Trusted smash repair business reaches 60 year milestone
GOOD old-fashioned service clearly goes a long way.
McAully Smash Repairs is celebrating 60 years in business with an old-school approach and enduring commitment to quality still at the forefront.
It all began when painter John McAully moved from Boonah to the "big smoke" of Ipswich to set up a small shop in 1959.
The business expanded to introduce panel beating and the operation now employs about 28 people, which also incorporates a window tint division.
Its reputation for quality has resulted in the workshop being awarded recommended, selected or approved repairer status by several insurance companies.
Several employees have been on the books for decades including Marlene Gehrke, who has remained a constant presence for 35 years.
Mr McAully's son and managing director, Graham took over the management of the workshop in 1978 after completing his painting apprenticeship.
He has been in his current role since 1982.
"I left school on a Friday and started here Monday morning," he said.
"You've just got to treat people how you want to be treated yourself. We try to give what I call good old-fashioned service wherever we possibly can because I think that goes a long way. Be honest with people and sometimes you've got to tell them how it is.
"We always try to do a good job because that's what we're here to do."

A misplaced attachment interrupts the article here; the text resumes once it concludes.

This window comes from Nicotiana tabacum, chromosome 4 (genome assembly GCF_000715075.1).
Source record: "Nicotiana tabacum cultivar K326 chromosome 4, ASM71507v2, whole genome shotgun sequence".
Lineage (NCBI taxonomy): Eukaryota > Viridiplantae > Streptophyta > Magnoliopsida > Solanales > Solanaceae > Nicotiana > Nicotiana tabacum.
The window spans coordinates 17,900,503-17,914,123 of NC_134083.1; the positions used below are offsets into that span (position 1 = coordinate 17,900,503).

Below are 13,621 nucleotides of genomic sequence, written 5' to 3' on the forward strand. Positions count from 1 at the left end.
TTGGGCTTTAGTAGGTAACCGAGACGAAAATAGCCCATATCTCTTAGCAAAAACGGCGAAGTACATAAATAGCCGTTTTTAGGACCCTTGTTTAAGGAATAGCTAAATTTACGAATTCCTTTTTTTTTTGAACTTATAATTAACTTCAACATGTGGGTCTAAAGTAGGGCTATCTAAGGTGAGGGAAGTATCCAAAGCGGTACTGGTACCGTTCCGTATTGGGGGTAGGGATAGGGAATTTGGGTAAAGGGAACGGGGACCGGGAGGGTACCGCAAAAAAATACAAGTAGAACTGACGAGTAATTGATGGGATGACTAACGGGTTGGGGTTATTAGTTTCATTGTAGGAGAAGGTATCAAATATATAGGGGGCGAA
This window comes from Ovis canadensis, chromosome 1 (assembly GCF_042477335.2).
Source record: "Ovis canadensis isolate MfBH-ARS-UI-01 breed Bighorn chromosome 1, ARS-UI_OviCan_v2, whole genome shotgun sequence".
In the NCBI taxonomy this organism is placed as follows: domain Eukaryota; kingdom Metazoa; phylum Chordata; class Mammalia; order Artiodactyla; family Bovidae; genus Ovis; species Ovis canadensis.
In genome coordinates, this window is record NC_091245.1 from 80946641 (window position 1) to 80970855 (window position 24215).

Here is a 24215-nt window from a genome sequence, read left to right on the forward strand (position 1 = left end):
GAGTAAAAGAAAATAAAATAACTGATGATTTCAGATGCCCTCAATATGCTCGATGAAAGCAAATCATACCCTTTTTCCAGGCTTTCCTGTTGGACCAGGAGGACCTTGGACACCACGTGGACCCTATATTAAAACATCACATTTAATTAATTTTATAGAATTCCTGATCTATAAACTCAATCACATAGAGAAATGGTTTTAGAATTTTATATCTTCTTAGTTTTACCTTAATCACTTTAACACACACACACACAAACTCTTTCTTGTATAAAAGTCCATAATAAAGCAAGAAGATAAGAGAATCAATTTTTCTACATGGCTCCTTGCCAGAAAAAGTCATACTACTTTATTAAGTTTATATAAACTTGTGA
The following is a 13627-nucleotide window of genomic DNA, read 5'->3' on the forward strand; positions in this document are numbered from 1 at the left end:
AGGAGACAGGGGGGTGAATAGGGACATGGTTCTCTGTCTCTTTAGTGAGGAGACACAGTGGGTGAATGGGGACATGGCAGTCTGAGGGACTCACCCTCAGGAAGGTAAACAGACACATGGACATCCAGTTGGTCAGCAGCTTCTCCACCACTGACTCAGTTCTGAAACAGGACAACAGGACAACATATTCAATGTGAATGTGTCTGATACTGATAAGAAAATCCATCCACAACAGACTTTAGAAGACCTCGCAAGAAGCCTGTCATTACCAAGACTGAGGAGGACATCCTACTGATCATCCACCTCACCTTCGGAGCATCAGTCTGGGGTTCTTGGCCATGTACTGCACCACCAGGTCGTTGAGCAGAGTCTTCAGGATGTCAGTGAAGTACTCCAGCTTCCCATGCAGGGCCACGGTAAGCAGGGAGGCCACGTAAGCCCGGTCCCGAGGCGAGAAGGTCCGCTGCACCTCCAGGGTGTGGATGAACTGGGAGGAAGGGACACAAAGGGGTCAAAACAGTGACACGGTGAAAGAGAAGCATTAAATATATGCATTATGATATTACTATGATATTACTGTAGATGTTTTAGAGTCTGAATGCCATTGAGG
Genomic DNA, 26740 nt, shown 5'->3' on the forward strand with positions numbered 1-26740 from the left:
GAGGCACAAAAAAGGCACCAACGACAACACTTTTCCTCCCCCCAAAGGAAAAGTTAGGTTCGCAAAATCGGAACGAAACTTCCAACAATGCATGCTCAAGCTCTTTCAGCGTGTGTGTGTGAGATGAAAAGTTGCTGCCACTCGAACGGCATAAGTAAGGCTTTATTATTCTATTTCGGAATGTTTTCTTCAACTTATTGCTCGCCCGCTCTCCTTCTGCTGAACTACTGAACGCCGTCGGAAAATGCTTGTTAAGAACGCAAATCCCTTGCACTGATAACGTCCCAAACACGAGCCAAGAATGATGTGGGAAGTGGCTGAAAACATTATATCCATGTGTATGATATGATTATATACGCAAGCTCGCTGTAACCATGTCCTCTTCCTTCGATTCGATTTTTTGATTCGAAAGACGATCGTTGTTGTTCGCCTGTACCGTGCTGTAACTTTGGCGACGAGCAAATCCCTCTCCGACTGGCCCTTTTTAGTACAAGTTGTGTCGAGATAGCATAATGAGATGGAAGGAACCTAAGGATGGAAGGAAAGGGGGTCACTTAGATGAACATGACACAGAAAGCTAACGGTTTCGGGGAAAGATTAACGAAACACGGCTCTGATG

Over its long history, McAully's has led the way in the industry.
"We had the first Lowbake oven in Queensland back in 1980," Graham said.
"I jumped on a plane and went down to Melbourne. It was a lot of money... about $45,000 back in 1980.
"You could buy a pretty decent car for $45,000 back in 1980. Now there's probably 2000 in Queensland.
"(The business had) the first Glasurit paint system (in Queensland) with German paint we still use today."
Graham said it was becoming more difficult to get people to fill jobs that require people to get their "hands dirty".
He welcomed the strong push from the State and Federal governments to get more people through vocational training or a trade.
Earlier this year, the State Government announced an investment of $32million to remove the cost of training burden on employers in an effort to assist an estimated extra 60,000 young people into a trade.
Graham said a push to get young people into universities had left businesses like his struggling to find people to fill positions.
"That's another thing that has turned young people away. People's head spaces have changed a lot," Graham said.
"If I closed the doors tomorrow, every single person here would have a job within two days I reckon because they're just so needed, (they're) so much in demand."